The Novel Coronavirus Pandemic In Photos: How Is COVID-19 Is Shaping The World pixabay

Vaccine advisers to the Centers for Disease Control and Prevention (CDC) are set to meet on Friday to bring light on the recommended use of Johnson & Johnson Covid-19 vaccine. This comes after the vaccine brand received a hold order due to reports of a rare and severe type of blood clot in six individuals who received the lone required jab.

The Advisory Committee on Immunization Practices will convene a meeting from 11 to 5 ET Friday and vote on its updated recommendations as well as clarify whether the vaccine is indeed linked to thrombosis with thrombocytopenia syndrome (TTS).

According to CNN, the CDC along with the US Food and Drug Administration, recommended the pause on J & J vaccine as it investigates into more cases that could show other types of blood clots associated with it. The hold on the vaccine also allows doctors enough window of time to treat the clots and learn more about how to spot them.

ACIP said the issue of concern is a rare type of blood clot in the brain along with the possibility of other large blood clots in the body. Blood specialists expressed their notions on the issue saying the clots could be caused by an unusual immune reaction that targets platelets, whereby it increases the chances of the platelets to glob together into clots.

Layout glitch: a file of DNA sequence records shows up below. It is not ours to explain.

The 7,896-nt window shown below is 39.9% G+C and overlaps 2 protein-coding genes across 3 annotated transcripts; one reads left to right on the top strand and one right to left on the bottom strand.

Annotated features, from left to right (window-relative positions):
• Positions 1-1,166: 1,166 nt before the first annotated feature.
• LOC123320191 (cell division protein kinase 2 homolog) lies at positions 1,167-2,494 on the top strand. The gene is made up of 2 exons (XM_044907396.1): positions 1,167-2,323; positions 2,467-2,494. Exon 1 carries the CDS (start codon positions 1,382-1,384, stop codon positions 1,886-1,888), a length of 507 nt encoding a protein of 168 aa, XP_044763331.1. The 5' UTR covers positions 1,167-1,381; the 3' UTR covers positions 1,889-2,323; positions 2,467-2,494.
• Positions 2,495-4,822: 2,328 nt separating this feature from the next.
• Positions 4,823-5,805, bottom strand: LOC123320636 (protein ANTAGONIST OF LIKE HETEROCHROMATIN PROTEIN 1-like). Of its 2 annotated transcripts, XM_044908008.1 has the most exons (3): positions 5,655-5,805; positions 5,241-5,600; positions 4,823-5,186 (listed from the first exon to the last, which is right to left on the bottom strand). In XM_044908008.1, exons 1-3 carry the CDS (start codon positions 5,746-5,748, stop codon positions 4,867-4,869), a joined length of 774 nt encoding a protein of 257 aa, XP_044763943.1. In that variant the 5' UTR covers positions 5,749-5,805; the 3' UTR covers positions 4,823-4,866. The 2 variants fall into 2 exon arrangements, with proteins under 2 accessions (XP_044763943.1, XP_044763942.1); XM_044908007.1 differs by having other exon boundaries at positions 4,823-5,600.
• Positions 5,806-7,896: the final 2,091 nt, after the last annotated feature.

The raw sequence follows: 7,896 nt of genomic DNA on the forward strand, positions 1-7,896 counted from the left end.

The particular cases of blood clots are of six women who suffered TTS, and resulted in the death of one individual.

During the meeting, blood clot expert Dr. Michael Streiff of Johns Hopkins University, will provide a brief on the known treatments for TTS.

Blood thinners, with the exception of heparin are said to be effective in dissolving the clots. At the same time, the use of IVIG, which is an immune product can also help neutralize the mistaken immune response of the body.

Two officials of Johnson & Johnson will also provide viable information during the meeting. However, Schaffner said the meeting could turn and lead to a few different decisive directions.

ACIP could recommend use of the J&J vaccine and resume with no changes, or it could recommend that the US entirely stop using it.

However, Schaffner thinks it is more likely the committee will recommend the use of the vaccine and resume inoculations with a warning on its adverse effects. The highest-risk category may be advised to steer clear of the J&J vaccine, hopefully with a recommendation of an alternative vaccine.

Blood clot specialists say the risk of developing clots from a coronavirus infection are relatively much higher than the risks of those who got the vaccine.

According to the CDC, individuals who have received the J&J jab within the last three weeks have a very low risk of developing the rare blood clot that will decrease over time. The agency recommends that anyone who experiences certain symptoms such as sudden, severe headache, leg swelling and shortness of breath, should seek immediate medical treatment.

person receiving inoculation pixabay

© 2023 Latin Times. All rights reserved. Do not reproduce without permission.